Australia’s live scene lost some steam in recent years, but new data suggests business is solid and starting to warm up.
Live entertainment generated more than A$1.43 billion ($1.11 billion) in 2016, marginally ahead of the previous year, while 18.78 million tickets were sold to live events, up 1.2 per cent, according to new data published by Live Performance Australia.
Rock, pop and hip-hop concerts fall under the “Contemporary Music” category, which endured another rough year. “Contemporary Music” remains by far the biggest category, accounting for more than 30 per cent of all revenue, though the sector experienced a 7.9% dip to A$440 million ($342 million) in 2016. Attendance increased slightly by 1.9% to 5.7 million. At its peak in 2010, the sector commanded a 49.6% market share of revenue and 40.8% market share of attendance.
Despite the slow-down, there was no shortage of big-names hitting the Australian touring circuit in 2016. Major international artists Coldplay, Prince, Selena Gomez, Black Sabbath, Kendrick Lamar and Madonna made the trip, while local acts Flume, Crowded House, Keith Urban, Delta Goodrem, Troye Sivanand many others hit the road.
The decrease in "Contemporary Music” revenue is “primarily due to a number of prominent acts with arena or stadium tours that attracted large crowds and toured to all five major cities in 2015 that did not return in 2016,” the LPA notes, such as AC/DC, Fleetwood Mac, Foo Fighters, Ed Sheeran and One Direction. Also, many of the high-profile international acts that toured Australia in 2016 only performed in up to three major capital cities (Sydney, Melbourne and/or Brisbane) including Coldplay, Prince, Selena Gomez, Kendrick Lamar and Madonna, the report suggests.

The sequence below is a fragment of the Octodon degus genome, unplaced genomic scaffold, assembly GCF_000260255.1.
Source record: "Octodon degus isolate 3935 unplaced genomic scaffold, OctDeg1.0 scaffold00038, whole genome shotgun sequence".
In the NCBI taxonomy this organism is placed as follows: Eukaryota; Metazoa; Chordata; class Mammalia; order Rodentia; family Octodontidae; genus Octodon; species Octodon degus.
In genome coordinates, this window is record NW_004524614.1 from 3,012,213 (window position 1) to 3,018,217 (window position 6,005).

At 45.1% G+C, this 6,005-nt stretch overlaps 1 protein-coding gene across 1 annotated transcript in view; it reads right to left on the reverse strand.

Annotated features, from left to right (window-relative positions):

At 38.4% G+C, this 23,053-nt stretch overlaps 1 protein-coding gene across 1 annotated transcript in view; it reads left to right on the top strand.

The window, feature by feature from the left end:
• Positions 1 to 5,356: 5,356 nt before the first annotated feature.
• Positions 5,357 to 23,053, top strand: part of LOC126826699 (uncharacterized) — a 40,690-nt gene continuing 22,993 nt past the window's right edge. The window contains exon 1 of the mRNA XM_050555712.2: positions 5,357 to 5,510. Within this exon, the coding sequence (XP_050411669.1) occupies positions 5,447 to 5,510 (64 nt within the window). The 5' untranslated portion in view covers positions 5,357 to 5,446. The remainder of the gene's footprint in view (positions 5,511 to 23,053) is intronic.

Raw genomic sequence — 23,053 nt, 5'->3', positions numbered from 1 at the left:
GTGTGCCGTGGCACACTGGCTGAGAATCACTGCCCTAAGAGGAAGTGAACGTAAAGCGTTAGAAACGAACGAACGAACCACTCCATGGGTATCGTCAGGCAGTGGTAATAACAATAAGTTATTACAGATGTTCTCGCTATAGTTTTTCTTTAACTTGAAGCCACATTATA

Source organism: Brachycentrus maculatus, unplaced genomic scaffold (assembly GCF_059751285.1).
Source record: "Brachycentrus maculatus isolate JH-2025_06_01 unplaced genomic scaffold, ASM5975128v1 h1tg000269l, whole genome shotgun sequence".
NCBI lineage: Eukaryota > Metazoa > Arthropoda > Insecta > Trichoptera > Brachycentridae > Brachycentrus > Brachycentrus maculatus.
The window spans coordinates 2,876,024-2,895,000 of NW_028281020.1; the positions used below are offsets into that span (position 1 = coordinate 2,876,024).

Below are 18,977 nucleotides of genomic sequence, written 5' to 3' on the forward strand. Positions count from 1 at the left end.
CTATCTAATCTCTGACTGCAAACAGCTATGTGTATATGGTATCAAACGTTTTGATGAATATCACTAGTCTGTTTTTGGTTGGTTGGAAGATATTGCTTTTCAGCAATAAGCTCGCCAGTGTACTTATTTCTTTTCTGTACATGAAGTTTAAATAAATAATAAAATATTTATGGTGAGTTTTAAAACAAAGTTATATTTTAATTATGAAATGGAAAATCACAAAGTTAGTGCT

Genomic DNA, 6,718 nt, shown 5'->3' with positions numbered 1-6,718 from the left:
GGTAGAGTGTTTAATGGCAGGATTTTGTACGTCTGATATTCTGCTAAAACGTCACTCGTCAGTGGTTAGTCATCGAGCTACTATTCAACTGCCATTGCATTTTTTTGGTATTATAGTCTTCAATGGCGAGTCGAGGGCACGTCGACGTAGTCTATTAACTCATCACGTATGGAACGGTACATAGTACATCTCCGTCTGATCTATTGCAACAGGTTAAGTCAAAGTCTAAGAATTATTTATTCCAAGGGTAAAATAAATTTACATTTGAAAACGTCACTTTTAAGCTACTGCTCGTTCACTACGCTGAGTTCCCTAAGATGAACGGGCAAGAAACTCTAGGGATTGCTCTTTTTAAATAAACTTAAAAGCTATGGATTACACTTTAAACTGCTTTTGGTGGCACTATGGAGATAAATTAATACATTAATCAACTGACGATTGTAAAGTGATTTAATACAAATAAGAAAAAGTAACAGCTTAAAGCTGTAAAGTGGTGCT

The LPA’s 13th Ticket Attendance and Revenue Survey doesn’t include box office data from stadium tours by Justin Bieber or Adele, which will be counted toward the next study. And massive tours from Ed Sheeran, Pink and others are marked on the calendar.
Also in 2016, the "Festivals" category slipped sharply with revenue down 25.2% and attendances falling by 48.2%, a result driven by the axing of major national touring festivals Future Music Festival and Stereosonic in 2016. Australia’s summer festival market has in recent years lost its “big four” touring brands – BDO, Stereosonic, Soundwave and Future Music Festival – which, in a typical run, generated upwards of one million combined ticket sales. A handful of international festival brands, including Storm and Ultra, spotted an opportunity and will enter the market in the months ahead.
LPA CEO Evelyn Richardson said the overall results illustrated the economic and cultural value of the live industry Down Under, but insisted the Turnbull government needed to show its support with a more strategic policy approach.
The last few years have seen “funding cuts, our small to medium sector massively impacted, and very little indication that government is prepared to deliver on its vision for innovation and jobs growth in our sector,” she explains.
“We strongly believe that the Government needs to step up and support greater investment in our industry which creates jobs, employs more than 34 000 people, generates significant economic activity and enriches the cultural lives of millions of Australians,” Richardson continued.
The LPA insists the soft overall result isn’t cause for alarm. The ticketing results for live entertainment outweigh combined attendances across the professional codes of soccer, Aussie rules football, rugby league, rugby union, cricket and basketball during the same period.
Read the LPA's Ticket Attendance and Revenue Survey 2016 here.